From Blake to Byron, the Romantic poets transformed the English imagination and shaped the way we see the world.
The word ‘revolutionary’ is over-used, but the group of poets we now call the Romantics evolved in revolutionary times. Writing in response to the American, French, and Industrial Revolutions, their verse was itself revolutionary, celebrating subjectivity, spontaneity, the imagination, and freedom from tyranny.
A scholar, critic and the award-winning biographer of Dorothy Wordsworth and Thomas De Quincey, Frances Wilson is an authority on the Romantic circle. In this six-part online course, she will guide us through their lives and works, exploring what these remarkable figures still have to tell us.
Week 1: William Blake
Tyger Tyger, burning bright,
In the forests of the night;
What immortal hand or eye,
Could frame thy fearful symmetry?
Poet, artist, engraver, and prophet, as a child he saw God’s face in the window and angels in a tree in Peckham Rye, and as an adult he was considered a mad man. Today Blake is recognised as one of the Great Englishmen but what did he mean by the ‘infernal method’, and what was the relation between his poetry and the art of engraving?
Week 2: William Wordsworth and Samuel Taylor Coleridge
Weave a circle round him thrice,
And close your eyes with holy dread,
For he on honey-dew hath fed
And drunk the milk of Paradise.
Lyrical Ballads is the most important poetical manifesto in the language, but its publication in 1798 was seen as was radically subversive. Wordsworth and Coleridge wrote not about classical subjects or romantic love, but mental illness, poverty, widowhood. Their friendship, however, ended in acrimony and Coleridge believed that Wordsworth’s phenomenal power had destroyed him as a poet.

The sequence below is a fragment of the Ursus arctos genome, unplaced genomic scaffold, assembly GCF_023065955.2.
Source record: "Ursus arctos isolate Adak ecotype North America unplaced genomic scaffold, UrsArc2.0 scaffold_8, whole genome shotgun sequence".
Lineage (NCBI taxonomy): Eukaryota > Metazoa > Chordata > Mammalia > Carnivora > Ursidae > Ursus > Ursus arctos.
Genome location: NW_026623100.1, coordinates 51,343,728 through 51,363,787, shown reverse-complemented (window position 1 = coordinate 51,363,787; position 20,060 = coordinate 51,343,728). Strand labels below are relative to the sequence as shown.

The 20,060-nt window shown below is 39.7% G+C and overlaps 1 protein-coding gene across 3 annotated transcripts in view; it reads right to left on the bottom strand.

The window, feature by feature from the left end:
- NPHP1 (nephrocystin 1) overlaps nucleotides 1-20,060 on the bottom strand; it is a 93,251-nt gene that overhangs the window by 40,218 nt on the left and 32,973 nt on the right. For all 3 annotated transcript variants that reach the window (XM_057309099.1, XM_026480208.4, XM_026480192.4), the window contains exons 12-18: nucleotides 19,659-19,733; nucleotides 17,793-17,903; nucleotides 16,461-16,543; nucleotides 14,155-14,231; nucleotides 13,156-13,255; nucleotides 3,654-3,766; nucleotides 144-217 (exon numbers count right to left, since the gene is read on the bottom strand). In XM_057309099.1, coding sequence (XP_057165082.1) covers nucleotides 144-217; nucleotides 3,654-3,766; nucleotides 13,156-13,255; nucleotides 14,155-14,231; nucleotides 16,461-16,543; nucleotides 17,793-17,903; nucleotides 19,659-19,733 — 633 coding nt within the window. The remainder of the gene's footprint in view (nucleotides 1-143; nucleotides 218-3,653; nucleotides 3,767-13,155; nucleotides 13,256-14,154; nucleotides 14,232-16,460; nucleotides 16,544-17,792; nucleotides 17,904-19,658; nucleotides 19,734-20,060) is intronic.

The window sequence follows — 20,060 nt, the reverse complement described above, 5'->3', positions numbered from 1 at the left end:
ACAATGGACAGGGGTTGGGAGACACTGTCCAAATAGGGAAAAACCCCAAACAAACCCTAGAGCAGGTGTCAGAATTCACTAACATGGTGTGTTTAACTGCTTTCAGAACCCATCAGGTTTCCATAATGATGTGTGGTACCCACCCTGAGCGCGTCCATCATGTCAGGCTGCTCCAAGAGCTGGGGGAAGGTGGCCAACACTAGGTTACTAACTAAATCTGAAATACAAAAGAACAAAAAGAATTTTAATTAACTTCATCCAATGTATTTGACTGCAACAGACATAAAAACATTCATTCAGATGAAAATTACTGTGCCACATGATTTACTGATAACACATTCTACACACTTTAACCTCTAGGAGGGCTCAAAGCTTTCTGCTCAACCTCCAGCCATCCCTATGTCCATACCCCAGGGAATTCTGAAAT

Week 3: Dorothy Wordsworth
At once the clouds seemed to cleave asunder, and left her in the centre of a black-blue vault. She sailed along, followed by multitudes of stars, small, and bright, and sharp.
Wordsworth’s sister and muse, Dorothy represented Romantic sensibility and her journals fed her brother’s inspiration. It was Dorothy who recorded seeing the daffodils which became the subject of Wordsworth’s most famous poem, and served as her brother’s amanuensis, writing down the verses he muttered as they rambled around the Lake District. What was her role in Wordworth’s imagination, and can her journal of their shared life be seen as an example of Romantic writing?
Week 4: John Keats
Beauty is truth, truth beauty,—that is all
Ye know on earth, and all ye need to know.
Now recognised as the greatest lyric poet in the language, Keats – who died aged 25 – was seen by his contemporaries as a ‘vulgar poetaster’. He trained as a doctor, but believed that the greatest balm to human pain was poetry. Focusing on the great odes, this session will explore what Keats meant by Negative Capability.
Week 5: Percy Bysshe Shelley
My name is Ozymandias, King of Kings;
Look on my Works, ye Mighty, and despair!
In his restlessness, idealism, rebellion, aestheism, and belief in free love, Shelley exemplifies the spirit of English Romanticism. Following his death, aged 29, he was idealised as an ‘angel’, thus eliding the radical fervour of his poetry. This class will look not only at his greatest lyrics, but also the part he played in the construction of his wife’s first novel, Frankenstein.
Week 6: Lord Byron
The great art of life is sensation, to feel that we exist, even in pain.
Byron’s personal flamboyance means that he is more famous now for his petulant pose than this poetry. The only Romantic to be celebrated in his lifetime, Byron was seen, for his readers, as indistinguishable from the heroes he wrote about in poems such as Child Harold’s Pilgrimage and Manfred. Why did he rise so spectacularly, and what was the reason for his dramatic fall from grace?